He should be able to do analogous work in software(That is he should understand and be able to implement electrics, plumbing and laying blocks in software). If he can't he is just a black berry button pushing, Slide making, glorified desk supervisor and not an architect.

>Let me put this another way via an analogy: should the architect who designs your house also be required to wire the electrics, install the plumbing, and lay the blocks too?

For better or worse, this is not a good analogy.

Software is design all the way down, due to complexity. There is no realistic distinction between software design and software construction / implementation.

Also, regardless of whether the software architect actually does the development work, he should be capable of doing the work. Therefore an effective software architect is a software engineer.

That rant sounds good.

But then I note that every small company everywhere still manages to solve issues of integration, security, code reuse, and systems design. That's because you can do all of those things in ways other than top-down, hierarchical control from a central office.

I have never seen a company where "architects" empowered to boss people around via white paper and mandate didn't cause far more problems than they solved.

The point he is trying to make is that the title 'Architect' has been abused at Yahoo.

From what I've witnessed, it is typically an organizational issue. Let's say there's a site that has some sort of marketplace, and the company wants a better algorithm for searching the marketplace because the current algorithm is some crappy substring search. So they hire an architect with some advanced experience on search and tell him, "go figure out something cool that will solve this problem." So far so good.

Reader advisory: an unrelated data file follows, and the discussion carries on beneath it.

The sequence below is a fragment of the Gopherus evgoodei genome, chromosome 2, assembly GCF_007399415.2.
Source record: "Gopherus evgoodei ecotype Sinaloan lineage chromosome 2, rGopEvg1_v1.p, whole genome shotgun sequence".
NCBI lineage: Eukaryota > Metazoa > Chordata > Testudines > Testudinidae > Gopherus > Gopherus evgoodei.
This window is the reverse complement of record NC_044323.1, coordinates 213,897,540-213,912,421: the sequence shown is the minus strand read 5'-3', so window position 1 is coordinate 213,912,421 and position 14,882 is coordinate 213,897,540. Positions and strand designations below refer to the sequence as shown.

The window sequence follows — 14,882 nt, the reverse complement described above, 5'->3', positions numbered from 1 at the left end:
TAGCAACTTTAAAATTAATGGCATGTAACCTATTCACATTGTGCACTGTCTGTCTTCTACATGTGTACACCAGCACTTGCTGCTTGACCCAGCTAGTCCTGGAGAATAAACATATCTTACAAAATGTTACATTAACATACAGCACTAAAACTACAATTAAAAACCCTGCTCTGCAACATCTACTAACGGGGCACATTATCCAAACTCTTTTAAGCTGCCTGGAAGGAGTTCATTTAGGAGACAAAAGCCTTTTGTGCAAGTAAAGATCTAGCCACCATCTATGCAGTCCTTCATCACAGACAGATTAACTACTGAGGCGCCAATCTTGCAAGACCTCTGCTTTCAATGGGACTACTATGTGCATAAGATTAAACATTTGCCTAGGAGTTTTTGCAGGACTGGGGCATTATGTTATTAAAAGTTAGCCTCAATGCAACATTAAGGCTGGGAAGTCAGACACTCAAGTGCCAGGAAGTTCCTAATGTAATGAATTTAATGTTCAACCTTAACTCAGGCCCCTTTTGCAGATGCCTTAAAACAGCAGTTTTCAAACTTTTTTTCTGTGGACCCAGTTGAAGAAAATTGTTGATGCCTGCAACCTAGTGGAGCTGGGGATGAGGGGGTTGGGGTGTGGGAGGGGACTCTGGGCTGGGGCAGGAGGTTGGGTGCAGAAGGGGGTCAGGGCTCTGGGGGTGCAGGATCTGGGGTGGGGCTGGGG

If you're a developer who works on implementing site features and enhancements, this is what you see. The architect spends the next three months where every meeting his status is "I'm working on the search algorithm." That's all you know that's happening. You assume it's really cool and advanced and it requires his undivided attention, while you continue to juggle managing production issues and implementing new features on the site. Occasionally he has some question about existing search engine, and you show him how it works and due to some painful legacy decisions made earlier, it's pretty embedded in basically everywhere on the site, and everytime he just kind of grunts and scratches his beard and goes back to his desk.

Three months later the project manager taps you on the back and says, "hey, the CEO wants an estimate on how long it's going to take you to implement the architect's new search engine." Erm, okay. So you schedule a meeting with him to see what he has built so far. You don't even know what to expect at this point, since he barely asked you ANYTHING about the existing technology of the company. You're thinking maybe he built some sort of abstracted RESTful service, and hopefully the work on your end will consist mostly of translating direct SQL queries to REST calls.

But, no. Instead you get this HUGE diagram with barely comprehensible terms. Some things immediately jump out to you, like "previous search query terms" is in some sort of cylinder object you assume is supposed to be some sort of database, but you don't actually log the search queries to any database currently. And then there's all these boxes he seems like he just sort of hand-waves, like "baseline linguistic semantic engine," whatever the fuck that means. You ask him about that and he mutters, "oh yes, that is when you compare the search query term for the baseline frequency it occurs compared to the corpus," and this time it's you that grunts, but unfortunately, you don't have a beard you can stroke.